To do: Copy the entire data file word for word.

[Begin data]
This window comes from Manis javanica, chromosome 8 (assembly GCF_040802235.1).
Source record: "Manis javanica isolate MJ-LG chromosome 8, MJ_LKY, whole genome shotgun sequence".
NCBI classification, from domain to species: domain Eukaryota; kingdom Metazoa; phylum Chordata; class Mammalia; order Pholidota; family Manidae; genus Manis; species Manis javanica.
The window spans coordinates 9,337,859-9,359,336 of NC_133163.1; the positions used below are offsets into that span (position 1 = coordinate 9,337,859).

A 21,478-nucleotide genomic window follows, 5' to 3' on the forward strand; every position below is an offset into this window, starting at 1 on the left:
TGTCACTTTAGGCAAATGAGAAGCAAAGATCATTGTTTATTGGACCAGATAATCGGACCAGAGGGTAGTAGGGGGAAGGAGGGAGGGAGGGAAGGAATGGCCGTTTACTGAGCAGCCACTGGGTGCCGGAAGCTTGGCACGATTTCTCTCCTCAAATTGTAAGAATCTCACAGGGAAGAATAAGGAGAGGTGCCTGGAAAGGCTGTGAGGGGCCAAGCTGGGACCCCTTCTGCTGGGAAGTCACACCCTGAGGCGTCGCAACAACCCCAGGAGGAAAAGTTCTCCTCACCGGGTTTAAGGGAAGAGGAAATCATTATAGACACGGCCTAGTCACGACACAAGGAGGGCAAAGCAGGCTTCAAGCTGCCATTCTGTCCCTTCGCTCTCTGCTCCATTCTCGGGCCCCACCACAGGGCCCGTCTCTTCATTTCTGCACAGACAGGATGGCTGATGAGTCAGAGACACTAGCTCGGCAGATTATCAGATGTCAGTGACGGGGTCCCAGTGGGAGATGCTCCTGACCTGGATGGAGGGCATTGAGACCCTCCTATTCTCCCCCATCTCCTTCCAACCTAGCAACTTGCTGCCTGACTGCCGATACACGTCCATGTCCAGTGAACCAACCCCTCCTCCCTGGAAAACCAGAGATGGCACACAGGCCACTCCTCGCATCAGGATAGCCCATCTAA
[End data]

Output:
This window comes from Manis javanica, chromosome 8 (assembly GCF_040802235.1).
Source record: "Manis javanica isolate MJ-LG chromosome 8, MJ_LKY, whole genome shotgun sequence".
NCBI classification, from domain to species: domain Eukaryota; kingdom Metazoa; phylum Chordata; class Mammalia; order Pholidota; family Manidae; genus Manis; species Manis javanica.
The window spans coordinates 9,337,859-9,359,336 of NC_133163.1; the positions used below are offsets into that span (position 1 = coordinate 9,337,859).

A 21,478-nucleotide genomic window follows, 5' to 3' on the forward strand; every position below is an offset into this window, starting at 1 on the left:
TGTCACTTTAGGCAAATGAGAAGCAAAGATCATTGTTTATTGGACCAGATAATCGGACCAGAGGGTAGTAGGGGGAAGGAGGGAGGGAGGGAAGGAATGGCCGTTTACTGAGCAGCCACTGGGTGCCGGAAGCTTGGCACGATTTCTCTCCTCAAATTGTAAGAATCTCACAGGGAAGAATAAGGAGAGGTGCCTGGAAAGGCTGTGAGGGGCCAAGCTGGGACCCCTTCTGCTGGGAAGTCACACCCTGAGGCGTCGCAACAACCCCAGGAGGAAAAGTTCTCCTCACCGGGTTTAAGGGAAGAGGAAATCATTATAGACACGGCCTAGTCACGACACAAGGAGGGCAAAGCAGGCTTCAAGCTGCCATTCTGTCCCTTCGCTCTCTGCTCCATTCTCGGGCCCCACCACAGGGCCCGTCTCTTCATTTCTGCACAGACAGGATGGCTGATGAGTCAGAGACACTAGCTCGGCAGATTATCAGATGTCAGTGACGGGGTCCCAGTGGGAGATGCTCCTGACCTGGATGGAGGGCATTGAGACCCTCCTATTCTCCCCCATCTCCTTCCAACCTAGCAACTTGCTGCCTGACTGCCGATACACGTCCATGTCCAGTGAACCAACCCCTCCTCCCTGGAAAACCAGAGATGGCACACAGGCCACTCCTCGCATCAGGATAGCCCATCTAA